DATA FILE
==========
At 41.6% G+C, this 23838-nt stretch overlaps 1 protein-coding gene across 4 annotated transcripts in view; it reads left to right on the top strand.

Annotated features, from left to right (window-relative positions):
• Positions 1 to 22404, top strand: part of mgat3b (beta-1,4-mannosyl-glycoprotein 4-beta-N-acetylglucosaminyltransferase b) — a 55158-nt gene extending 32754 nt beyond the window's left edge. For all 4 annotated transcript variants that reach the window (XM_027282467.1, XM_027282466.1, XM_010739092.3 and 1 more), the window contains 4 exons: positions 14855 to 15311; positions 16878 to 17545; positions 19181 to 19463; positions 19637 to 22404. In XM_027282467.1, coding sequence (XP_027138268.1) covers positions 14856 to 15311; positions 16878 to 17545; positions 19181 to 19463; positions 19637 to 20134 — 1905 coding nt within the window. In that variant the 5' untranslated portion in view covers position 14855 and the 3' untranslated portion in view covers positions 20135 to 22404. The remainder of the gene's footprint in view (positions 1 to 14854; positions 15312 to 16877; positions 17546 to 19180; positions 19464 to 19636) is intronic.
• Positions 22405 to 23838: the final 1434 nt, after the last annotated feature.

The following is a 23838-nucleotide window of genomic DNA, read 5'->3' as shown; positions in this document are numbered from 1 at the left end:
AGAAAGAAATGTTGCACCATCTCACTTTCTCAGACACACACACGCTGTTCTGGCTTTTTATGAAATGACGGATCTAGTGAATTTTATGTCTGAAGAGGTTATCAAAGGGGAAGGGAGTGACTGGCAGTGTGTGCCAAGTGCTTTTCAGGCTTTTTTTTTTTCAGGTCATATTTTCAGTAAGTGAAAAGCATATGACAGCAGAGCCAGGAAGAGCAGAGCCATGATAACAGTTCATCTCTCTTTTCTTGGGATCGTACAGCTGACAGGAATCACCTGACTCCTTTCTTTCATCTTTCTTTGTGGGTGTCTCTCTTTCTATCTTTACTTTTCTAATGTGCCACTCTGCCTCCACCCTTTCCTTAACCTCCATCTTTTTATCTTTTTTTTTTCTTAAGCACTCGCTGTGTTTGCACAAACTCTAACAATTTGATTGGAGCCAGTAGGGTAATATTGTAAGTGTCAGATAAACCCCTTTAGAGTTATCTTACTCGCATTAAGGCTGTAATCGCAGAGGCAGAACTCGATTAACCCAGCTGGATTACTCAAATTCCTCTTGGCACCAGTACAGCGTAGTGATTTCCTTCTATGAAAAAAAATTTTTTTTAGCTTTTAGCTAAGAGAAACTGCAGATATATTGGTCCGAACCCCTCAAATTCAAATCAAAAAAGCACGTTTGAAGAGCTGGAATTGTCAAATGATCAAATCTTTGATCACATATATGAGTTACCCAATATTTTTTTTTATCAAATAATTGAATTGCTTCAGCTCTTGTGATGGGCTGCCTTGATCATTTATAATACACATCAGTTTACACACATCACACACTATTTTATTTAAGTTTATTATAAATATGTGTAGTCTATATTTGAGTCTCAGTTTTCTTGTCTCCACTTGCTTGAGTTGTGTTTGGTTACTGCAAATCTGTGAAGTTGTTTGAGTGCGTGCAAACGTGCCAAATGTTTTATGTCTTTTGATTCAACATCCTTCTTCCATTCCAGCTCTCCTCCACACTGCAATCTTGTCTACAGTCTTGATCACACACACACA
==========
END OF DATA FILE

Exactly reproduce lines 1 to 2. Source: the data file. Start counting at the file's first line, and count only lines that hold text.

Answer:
At 41.6% G+C, this 23838-nt stretch overlaps 1 protein-coding gene across 4 annotated transcripts in view; it reads left to right on the top strand.

Annotated features, from left to right (window-relative positions):